Economists critical of German policy apparently think that the insistence of Pan-European austerity results from intellectual convictions such as the hawkish anti-inflationary legacy of the Bundesbank, the commitment to Ordo-Liberalisms, or a general lack in Germany of Keynesian understanding of the macro-economic dimensions of the crisis. However neither Nobel Laureates such as Paul Krugman and Joseph Stiglitz, nor Martin Wolf – the Financial Times’ most influential commentator, nor Christine Lagarde, as French Minister of Finance, succeeded in ‘enlightening’ German decision-makers and convincing them to change course. Why is this the case? Aren’t the flaws of the austerity strategy obvious? Maybe not.
By and large the German government advocates policies that have been pursued by the World Bank, the IMF, and the neoclassical mainstream for decades, that have been the gist of structural adjustment programmes, and the advice to deficit countries during the Latin American and the Asian crises. The only difference is that the crisis is closer to home this time. Now the IMF in its recent World Economic Outlook warns that too rapid fiscal adjustment can become self-defeating and there is growing concern in deficit countries that regaining competitiveness through slashing wages and public expenditure is costly and likely to result in a deflationary race to the bottom instead of a recovery. In the past they were not that concerned about deep recessions, high unemployment and misery in deficit countries as long as debts were serviced. Structural adjustment imposed on many countries in the eighties and nineties was bad for the suffering countries, but not for creditors. This might also be the case now. Surplus countries might prefer brutal distributional fights in deficit countries to burden sharing and debt forgiveness. Ironically putting the adjustment burden solely on the deficit countries not only drives the interest rates on their sovereign debts up to unsustainable levels but also pushes German bond rates to historical low levels: allowing the German Government to borrow at negative real interest rates.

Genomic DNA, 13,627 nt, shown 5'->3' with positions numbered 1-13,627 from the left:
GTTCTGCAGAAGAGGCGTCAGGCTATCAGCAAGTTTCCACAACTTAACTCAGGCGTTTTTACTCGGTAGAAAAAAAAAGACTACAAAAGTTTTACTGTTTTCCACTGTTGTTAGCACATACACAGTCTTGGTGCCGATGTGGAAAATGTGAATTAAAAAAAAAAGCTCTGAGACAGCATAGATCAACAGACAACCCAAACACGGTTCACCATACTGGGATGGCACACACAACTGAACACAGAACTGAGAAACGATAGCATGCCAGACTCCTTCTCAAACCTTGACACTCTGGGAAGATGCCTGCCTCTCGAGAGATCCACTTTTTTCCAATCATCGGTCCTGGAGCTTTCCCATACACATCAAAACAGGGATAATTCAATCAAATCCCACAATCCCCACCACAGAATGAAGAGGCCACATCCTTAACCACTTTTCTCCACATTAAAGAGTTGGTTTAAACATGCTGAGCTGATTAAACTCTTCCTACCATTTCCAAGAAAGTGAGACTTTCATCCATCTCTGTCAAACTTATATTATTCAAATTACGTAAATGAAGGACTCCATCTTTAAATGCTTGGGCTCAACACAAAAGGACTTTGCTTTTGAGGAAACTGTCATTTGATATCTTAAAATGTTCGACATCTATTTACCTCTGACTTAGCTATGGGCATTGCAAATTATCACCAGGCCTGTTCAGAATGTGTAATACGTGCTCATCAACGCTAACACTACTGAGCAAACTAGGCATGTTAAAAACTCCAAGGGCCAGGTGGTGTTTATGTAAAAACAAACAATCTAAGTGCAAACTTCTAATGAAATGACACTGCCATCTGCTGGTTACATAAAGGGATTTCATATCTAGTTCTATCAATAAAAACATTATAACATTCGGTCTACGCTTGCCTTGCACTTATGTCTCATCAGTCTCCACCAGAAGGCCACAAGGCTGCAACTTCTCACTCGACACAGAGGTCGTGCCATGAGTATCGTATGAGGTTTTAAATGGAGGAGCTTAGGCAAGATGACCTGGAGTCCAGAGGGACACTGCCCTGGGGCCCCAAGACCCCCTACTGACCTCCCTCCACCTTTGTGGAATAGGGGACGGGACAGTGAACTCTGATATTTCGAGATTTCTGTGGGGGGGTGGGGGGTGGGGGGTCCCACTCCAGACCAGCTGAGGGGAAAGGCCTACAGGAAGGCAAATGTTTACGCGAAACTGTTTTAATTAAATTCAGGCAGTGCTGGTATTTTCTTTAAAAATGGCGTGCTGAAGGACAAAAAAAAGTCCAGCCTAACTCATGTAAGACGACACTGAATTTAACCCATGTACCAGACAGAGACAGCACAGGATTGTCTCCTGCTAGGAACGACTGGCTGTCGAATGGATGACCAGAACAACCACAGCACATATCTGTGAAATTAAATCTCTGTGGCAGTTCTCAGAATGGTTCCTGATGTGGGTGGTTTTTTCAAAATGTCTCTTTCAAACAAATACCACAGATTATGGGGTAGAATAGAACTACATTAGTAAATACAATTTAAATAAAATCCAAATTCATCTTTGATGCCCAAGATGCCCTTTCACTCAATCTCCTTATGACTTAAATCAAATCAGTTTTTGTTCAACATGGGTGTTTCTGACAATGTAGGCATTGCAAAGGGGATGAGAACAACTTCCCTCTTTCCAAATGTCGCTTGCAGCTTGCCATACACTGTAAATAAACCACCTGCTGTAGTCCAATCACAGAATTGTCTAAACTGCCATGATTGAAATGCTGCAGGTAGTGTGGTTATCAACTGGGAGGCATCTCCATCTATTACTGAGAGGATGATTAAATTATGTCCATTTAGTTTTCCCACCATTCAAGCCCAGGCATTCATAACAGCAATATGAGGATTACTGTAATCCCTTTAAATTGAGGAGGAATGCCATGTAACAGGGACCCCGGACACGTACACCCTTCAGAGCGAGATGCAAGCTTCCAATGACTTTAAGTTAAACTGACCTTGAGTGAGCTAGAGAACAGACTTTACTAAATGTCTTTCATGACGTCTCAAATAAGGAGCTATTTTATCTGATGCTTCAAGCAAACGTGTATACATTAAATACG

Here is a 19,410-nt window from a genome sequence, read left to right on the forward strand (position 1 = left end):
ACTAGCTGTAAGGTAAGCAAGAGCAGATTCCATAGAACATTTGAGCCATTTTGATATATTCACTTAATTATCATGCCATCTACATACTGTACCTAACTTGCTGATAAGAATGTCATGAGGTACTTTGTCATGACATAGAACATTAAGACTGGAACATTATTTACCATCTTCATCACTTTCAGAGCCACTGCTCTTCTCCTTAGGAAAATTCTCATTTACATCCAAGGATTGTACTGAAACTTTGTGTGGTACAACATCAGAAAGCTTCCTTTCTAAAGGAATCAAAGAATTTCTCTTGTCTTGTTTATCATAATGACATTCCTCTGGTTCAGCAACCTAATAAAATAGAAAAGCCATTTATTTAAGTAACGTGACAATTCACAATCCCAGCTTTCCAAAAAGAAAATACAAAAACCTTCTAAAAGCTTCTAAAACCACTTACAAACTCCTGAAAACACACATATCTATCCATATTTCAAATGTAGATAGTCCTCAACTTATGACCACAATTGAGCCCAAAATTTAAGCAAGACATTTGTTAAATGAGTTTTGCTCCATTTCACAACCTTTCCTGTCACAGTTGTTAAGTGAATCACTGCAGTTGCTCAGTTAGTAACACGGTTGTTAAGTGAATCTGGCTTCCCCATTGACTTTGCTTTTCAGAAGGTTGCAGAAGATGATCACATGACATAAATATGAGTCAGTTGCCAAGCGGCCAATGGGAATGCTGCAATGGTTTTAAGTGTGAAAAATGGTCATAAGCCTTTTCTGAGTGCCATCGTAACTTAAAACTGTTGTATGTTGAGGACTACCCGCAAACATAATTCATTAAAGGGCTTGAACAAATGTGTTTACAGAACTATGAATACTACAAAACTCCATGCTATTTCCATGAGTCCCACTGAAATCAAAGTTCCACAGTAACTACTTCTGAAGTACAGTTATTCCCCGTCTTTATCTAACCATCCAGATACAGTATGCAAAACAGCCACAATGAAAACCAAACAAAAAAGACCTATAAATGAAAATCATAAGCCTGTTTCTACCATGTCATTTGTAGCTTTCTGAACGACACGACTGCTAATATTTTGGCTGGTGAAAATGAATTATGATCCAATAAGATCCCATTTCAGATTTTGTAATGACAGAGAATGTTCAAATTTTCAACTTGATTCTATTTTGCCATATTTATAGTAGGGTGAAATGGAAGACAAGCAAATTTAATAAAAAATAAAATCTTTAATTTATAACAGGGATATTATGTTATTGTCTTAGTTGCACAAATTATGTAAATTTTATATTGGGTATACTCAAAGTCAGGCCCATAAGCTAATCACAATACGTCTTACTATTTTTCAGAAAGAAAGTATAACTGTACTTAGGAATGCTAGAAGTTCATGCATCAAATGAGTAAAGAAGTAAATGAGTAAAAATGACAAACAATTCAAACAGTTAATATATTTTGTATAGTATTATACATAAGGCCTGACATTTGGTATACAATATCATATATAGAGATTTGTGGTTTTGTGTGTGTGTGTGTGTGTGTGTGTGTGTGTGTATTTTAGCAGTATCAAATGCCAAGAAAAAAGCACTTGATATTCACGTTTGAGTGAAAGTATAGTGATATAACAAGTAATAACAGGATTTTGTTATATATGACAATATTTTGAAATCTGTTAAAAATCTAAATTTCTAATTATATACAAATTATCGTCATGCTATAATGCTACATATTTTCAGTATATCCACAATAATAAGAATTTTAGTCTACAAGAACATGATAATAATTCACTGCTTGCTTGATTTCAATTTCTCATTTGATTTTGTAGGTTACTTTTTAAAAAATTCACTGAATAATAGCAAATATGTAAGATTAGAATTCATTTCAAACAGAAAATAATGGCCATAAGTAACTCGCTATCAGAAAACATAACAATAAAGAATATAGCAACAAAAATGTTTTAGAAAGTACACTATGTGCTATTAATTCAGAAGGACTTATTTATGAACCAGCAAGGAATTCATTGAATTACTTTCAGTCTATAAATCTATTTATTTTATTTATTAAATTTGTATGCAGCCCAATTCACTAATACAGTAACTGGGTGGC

It might not be the lack of understanding that stops the German government supporting expansionary policies for a European recovery, but that it doesn’t see its benefits for its more narrowly-defined national interests.